The second announcement was a significant increase in the government’s budget allocation to buy maize from farmers. The third was an increase in the subsidy for fertiliser.

Earlier this year, poor domestic supply caused prices to shoot up. The government decided to allow imported maize to come in. But instead of allowing market prices to prevail, it subsidised the imports to make consumer prices cheaper, essentially subsidising consumers as well as farmers. The food subsidy reduced the price of a 2kg packet of maize flour from 140 Kenya shillings to 90, a subsidy of approximately 35%.

In ending the subsidy of imported maize, the government aims to ensure that grain millers purchase locally produced maize harvested since August 2017. The government has also signalled that it aims to purchase the entire harvest offered for sale by farmers for the strategic food reserve by allocating USD$60 million.

Increasing the subsidy for fertiliser will reduce the input costs for farmers and increase maize yields. But the overall success of these policies is likely to be mixed, especially in the short term.

The three interventions

By the time the maize subsidy was introduced in May 2017, the price for a 90kg bag of locally produced maize was about 4,500 Kenyan shillings, compared to world market prices of 1,400 Kenyan Shillings. This huge price difference is attributed to high input costs, resulting in low productivity and therefore high per unit costs.

The subsidy stabilised local consumer maize prices. But it came at a huge cost to the government, which paid out USD$67 million (6.7 billion Kenyan shillings) between May and October 2017.

Once the subsidy ends, consumer prices are expected to increase by approximately 15% based on simulations done by Tegemeo Institute, the policy research institute of Egerton University.

Adding to the upward pressure on prices is the increase in the money the government is making available to buy maize stocks. It usually buys maize at a price higher than the market price. This has the effect of raising the market price – and undermining the objective of reducing consumer prices.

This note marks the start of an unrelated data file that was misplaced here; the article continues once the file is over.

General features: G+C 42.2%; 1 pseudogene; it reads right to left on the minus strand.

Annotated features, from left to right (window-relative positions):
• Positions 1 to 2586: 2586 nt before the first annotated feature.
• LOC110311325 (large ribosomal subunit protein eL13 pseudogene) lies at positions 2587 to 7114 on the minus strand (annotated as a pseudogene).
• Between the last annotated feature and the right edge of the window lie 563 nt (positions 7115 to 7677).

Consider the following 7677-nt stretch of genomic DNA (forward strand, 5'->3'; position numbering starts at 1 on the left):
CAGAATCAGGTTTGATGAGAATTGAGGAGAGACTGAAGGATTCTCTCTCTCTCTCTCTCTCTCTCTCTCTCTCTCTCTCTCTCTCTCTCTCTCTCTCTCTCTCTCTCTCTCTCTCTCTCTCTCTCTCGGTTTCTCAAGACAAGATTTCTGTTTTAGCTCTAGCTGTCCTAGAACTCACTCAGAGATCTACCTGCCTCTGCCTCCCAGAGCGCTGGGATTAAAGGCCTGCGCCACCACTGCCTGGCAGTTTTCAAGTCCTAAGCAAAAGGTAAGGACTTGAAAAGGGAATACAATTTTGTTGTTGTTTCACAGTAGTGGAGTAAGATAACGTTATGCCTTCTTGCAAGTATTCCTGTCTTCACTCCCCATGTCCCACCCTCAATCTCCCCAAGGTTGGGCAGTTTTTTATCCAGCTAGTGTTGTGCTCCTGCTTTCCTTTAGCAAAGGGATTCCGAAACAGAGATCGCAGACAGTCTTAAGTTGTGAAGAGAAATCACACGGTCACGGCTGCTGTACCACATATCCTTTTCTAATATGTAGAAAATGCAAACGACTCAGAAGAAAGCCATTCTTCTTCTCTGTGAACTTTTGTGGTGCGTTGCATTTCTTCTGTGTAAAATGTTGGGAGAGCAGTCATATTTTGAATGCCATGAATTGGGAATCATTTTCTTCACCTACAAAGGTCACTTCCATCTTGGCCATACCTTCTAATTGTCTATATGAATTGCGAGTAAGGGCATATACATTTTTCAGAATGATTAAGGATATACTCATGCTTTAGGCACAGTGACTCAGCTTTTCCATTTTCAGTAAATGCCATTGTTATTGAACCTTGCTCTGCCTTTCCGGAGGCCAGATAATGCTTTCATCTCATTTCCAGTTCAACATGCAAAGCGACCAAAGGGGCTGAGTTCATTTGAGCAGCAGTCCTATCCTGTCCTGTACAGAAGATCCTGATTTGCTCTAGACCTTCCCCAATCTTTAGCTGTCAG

Ideally, government should intervene on either the supply side or the demand side, but not both. For example, it could intervene to keep the costs of production as low as possible so that consumers would buy food at market prices. Alternatively, it could allow producers to sell at market prices and subsidise consumers who cannot afford these prices. The consumer subsidy model has been used by India and Egypt, where households are given a cash transfer to purchase food.

It has been argued that in the Kenyan model farmers enjoy a double subsidy. They get subsidised inputs and above-market prices from government. This forces millers to offer even more attractive prices to compete with government for farmers’ maize stocks. This puts inflationary pressure on consumer prices.

The USD$60 million allocated to replenish the grain reserve is significant given that for the current year the government had allocated USD$18 million (increasing the allocation by more than 400%). But it won’t mop up the current harvest. Government will buy a quantity determined by the price it offers farmers. Maize farmers have a strong lobby which has influenced the price. A high price means less is purchased. Purchasing less quantities effectively leaves the government unable to affect the price of grain by increasing supply when it falls short, a key objective of the strategic food reserve.

The government has announced that it will buy maize from farmers at Ksh.3,200 per 90kg bag. At this price, the government will buy 1.8 million bags, or only 6% of the current harvest. Monthly consumption is 3.3 million bags. The recommended quantity is three months cover. A three months cover allows the government to increase supply during when it falls short and thereby stabilise prices, while allowing time to source for more grain.